Media asked not to divide society
Accra (Greater Accra), 30th April ?99 ?
The Ministry of Communications on Thursday expressed concern about the trend of recent debates in the media in respect of the up-coming Ga Traditional Cultural ban on drumming in the metropolis and urged the mass media to exercise extreme circumspection in the conduct of such discussions.
A statement signed by the Minister, Mr John Mahama, said circumspection is necessary in order to prevent some of the "unguarded utterances that are currently whipping up ethnic sentiments around the issue".
The statement noted that some of the contributions of listeners to some radio programmes have been highly inflammatory and disrespectful of the traditions and customary beliefs of the Ga people.
"If care is not exercised in the discussion of such issues, it could lead to breaches of the peace and other unpleasant consequences, which are not in the interest of any of the parties involved."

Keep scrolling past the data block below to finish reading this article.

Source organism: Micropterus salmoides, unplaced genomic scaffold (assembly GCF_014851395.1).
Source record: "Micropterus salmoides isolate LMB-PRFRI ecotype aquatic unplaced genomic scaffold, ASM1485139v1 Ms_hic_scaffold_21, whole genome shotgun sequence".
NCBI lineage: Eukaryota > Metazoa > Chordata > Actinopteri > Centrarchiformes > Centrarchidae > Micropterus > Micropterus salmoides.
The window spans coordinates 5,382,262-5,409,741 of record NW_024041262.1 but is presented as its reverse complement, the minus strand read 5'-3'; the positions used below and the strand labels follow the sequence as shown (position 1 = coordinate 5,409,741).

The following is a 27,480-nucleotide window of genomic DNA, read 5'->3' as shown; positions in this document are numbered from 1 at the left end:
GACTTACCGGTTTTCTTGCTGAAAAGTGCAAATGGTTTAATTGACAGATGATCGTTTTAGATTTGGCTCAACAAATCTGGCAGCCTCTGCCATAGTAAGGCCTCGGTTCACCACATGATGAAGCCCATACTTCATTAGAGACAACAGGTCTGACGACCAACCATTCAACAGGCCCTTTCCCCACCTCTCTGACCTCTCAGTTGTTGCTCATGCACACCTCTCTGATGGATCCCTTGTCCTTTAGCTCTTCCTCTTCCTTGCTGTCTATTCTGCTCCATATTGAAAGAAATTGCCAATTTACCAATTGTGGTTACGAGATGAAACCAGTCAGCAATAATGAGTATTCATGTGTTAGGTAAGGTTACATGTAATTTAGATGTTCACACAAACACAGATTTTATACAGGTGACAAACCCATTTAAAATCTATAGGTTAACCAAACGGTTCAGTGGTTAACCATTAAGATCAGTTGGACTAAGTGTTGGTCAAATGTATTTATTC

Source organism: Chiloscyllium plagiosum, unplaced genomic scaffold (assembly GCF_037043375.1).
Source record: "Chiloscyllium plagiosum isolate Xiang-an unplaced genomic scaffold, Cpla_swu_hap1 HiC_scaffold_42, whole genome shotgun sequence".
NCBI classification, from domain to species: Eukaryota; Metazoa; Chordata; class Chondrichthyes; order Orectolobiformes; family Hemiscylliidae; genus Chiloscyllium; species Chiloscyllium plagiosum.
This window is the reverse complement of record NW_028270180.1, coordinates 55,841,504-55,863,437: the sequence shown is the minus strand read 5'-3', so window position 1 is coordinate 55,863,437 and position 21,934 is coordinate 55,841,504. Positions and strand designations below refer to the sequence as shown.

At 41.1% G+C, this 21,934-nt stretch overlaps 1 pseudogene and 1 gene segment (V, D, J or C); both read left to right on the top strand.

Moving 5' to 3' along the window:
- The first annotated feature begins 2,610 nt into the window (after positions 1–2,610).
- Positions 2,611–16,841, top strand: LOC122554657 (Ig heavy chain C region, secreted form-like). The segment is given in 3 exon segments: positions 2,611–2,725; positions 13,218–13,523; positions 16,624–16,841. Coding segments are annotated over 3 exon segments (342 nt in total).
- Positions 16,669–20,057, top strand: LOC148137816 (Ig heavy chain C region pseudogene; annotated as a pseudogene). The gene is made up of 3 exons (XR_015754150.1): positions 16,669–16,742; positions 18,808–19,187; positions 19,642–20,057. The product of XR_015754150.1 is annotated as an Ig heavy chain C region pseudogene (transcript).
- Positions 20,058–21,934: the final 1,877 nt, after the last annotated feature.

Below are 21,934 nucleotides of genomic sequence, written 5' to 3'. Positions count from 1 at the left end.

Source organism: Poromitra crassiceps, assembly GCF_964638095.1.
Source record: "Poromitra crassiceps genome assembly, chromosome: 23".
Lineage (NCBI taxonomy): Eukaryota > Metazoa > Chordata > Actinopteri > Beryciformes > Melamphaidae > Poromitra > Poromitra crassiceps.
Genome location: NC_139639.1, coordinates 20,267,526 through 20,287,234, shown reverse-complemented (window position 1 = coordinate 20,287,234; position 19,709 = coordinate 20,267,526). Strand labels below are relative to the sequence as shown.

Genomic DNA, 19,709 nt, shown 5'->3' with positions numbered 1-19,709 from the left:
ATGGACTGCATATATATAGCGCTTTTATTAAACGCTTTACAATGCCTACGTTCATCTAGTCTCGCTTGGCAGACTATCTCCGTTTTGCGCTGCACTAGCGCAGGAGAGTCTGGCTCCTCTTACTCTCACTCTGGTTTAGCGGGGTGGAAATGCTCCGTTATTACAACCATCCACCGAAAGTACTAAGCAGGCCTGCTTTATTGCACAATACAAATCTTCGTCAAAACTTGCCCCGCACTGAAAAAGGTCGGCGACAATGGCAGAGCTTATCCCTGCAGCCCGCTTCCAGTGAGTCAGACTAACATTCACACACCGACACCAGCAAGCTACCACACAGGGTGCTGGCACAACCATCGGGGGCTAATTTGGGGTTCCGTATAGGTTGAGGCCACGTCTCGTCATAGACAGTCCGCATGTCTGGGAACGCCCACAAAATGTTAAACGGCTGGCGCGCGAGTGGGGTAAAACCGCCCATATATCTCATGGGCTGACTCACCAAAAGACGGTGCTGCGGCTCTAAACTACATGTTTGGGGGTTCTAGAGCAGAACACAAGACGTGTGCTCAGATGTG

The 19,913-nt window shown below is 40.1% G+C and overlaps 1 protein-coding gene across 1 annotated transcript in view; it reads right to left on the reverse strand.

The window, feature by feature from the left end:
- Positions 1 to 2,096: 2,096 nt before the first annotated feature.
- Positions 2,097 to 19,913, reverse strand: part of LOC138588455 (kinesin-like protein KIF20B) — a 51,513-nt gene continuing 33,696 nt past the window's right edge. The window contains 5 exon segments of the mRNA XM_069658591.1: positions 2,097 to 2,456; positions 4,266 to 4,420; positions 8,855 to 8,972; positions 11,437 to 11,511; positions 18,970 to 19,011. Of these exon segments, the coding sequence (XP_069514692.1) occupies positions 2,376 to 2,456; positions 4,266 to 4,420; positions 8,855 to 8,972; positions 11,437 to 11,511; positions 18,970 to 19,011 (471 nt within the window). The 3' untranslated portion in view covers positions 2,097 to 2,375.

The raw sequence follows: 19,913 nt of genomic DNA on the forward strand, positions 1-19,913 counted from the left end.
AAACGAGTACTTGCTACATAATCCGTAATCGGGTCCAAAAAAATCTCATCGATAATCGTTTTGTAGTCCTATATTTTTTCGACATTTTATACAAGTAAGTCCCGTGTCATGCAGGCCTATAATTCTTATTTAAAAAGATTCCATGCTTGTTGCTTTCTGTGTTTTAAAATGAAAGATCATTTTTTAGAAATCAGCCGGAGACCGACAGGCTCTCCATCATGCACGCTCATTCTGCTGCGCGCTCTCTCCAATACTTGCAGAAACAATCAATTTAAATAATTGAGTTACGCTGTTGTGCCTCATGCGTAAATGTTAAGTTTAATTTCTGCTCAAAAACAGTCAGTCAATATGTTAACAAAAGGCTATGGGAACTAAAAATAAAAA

The statement explained that the state is enjoined by the Directive Principles of State Policy to promote the integration of the people of Ghana and prohibit discrimination and prejudices on grounds of place of origin, circumstances of birth, ethnic origin, gender or religion, creed or other beliefs.
The Ministry called for a "dispassionate dialogue between concerned religious groups and traditional authorities, which will both uphold freedom of religion and worship and at the same time preserve respect for the traditions and cultural norms not only of the people of Accra, but of all other traditional areas."
The Ga traditional council's annual one-month ban on drumming and dancing goes into force next week, and the council has asked for the co-operation of churches to avoid a recurrence of last year's clash between Lighthouse Church and traditionalists.